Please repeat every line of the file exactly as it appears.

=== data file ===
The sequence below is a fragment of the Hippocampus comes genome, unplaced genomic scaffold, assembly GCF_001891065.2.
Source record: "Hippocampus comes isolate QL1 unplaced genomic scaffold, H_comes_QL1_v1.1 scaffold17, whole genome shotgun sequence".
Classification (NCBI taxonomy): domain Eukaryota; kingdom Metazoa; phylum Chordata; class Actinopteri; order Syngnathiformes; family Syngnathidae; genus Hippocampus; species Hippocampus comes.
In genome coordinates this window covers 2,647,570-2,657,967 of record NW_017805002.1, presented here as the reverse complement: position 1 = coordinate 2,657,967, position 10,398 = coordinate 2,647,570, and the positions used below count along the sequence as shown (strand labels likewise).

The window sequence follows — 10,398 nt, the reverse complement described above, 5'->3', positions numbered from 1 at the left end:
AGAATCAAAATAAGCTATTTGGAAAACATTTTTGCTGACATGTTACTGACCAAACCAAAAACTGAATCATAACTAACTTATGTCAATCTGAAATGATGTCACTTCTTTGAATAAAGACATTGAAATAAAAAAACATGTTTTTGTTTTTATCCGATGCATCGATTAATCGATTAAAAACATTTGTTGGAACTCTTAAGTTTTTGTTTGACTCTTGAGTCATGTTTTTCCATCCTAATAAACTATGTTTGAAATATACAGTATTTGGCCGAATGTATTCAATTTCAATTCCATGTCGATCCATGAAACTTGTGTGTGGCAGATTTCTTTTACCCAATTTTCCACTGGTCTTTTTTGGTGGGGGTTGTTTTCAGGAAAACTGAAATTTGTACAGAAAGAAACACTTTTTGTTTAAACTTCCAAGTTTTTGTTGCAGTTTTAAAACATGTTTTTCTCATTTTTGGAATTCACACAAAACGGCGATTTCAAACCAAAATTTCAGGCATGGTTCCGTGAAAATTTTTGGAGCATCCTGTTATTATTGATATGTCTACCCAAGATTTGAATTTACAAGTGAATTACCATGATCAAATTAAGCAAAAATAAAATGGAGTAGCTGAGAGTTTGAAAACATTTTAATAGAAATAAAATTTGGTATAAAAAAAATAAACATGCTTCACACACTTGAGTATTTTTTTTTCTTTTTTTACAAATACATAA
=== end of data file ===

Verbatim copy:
The sequence below is a fragment of the Hippocampus comes genome, unplaced genomic scaffold, assembly GCF_001891065.2.
Source record: "Hippocampus comes isolate QL1 unplaced genomic scaffold, H_comes_QL1_v1.1 scaffold17, whole genome shotgun sequence".
Classification (NCBI taxonomy): domain Eukaryota; kingdom Metazoa; phylum Chordata; class Actinopteri; order Syngnathiformes; family Syngnathidae; genus Hippocampus; species Hippocampus comes.
In genome coordinates this window covers 2,647,570-2,657,967 of record NW_017805002.1, presented here as the reverse complement: position 1 = coordinate 2,657,967, position 10,398 = coordinate 2,647,570, and the positions used below count along the sequence as shown (strand labels likewise).

The window sequence follows — 10,398 nt, the reverse complement described above, 5'->3', positions numbered from 1 at the left end:
AGAATCAAAATAAGCTATTTGGAAAACATTTTTGCTGACATGTTACTGACCAAACCAAAAACTGAATCATAACTAACTTATGTCAATCTGAAATGATGTCACTTCTTTGAATAAAGACATTGAAATAAAAAAACATGTTTTTGTTTTTATCCGATGCATCGATTAATCGATTAAAAACATTTGTTGGAACTCTTAAGTTTTTGTTTGACTCTTGAGTCATGTTTTTCCATCCTAATAAACTATGTTTGAAATATACAGTATTTGGCCGAATGTATTCAATTTCAATTCCATGTCGATCCATGAAACTTGTGTGTGGCAGATTTCTTTTACCCAATTTTCCACTGGTCTTTTTTGGTGGGGGTTGTTTTCAGGAAAACTGAAATTTGTACAGAAAGAAACACTTTTTGTTTAAACTTCCAAGTTTTTGTTGCAGTTTTAAAACATGTTTTTCTCATTTTTGGAATTCACACAAAACGGCGATTTCAAACCAAAATTTCAGGCATGGTTCCGTGAAAATTTTTGGAGCATCCTGTTATTATTGATATGTCTACCCAAGATTTGAATTTACAAGTGAATTACCATGATCAAATTAAGCAAAAATAAAATGGAGTAGCTGAGAGTTTGAAAACATTTTAATAGAAATAAAATTTGGTATAAAAAAAATAAACATGCTTCACACACTTGAGTATTTTTTTTTCTTTTTTTACAAATACATAA